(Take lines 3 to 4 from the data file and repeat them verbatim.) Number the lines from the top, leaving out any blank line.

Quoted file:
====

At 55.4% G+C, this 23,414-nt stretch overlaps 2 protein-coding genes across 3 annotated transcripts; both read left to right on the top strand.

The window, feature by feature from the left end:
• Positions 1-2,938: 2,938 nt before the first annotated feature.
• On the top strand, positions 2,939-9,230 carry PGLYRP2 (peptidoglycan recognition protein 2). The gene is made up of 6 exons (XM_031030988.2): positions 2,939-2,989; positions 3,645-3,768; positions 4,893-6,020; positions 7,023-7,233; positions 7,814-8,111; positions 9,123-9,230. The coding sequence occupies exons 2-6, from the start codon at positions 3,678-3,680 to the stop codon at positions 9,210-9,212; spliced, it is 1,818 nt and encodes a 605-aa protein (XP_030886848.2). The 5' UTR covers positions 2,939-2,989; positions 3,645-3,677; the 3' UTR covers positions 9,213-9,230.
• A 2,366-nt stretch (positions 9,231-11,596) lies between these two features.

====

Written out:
• Positions 1-2,938: 2,938 nt before the first annotated feature.
• On the top strand, positions 2,939-9,230 carry PGLYRP2 (peptidoglycan recognition protein 2). The gene is made up of 6 exons (XM_031030988.2): positions 2,939-2,989; positions 3,645-3,768; positions 4,893-6,020; positions 7,023-7,233; positions 7,814-8,111; positions 9,123-9,230. The coding sequence occupies exons 2-6, from the start codon at positions 3,678-3,680 to the stop codon at positions 9,210-9,212; spliced, it is 1,818 nt and encodes a 605-aa protein (XP_030886848.2). The 5' UTR covers positions 2,939-2,989; positions 3,645-3,677; the 3' UTR covers positions 9,213-9,230.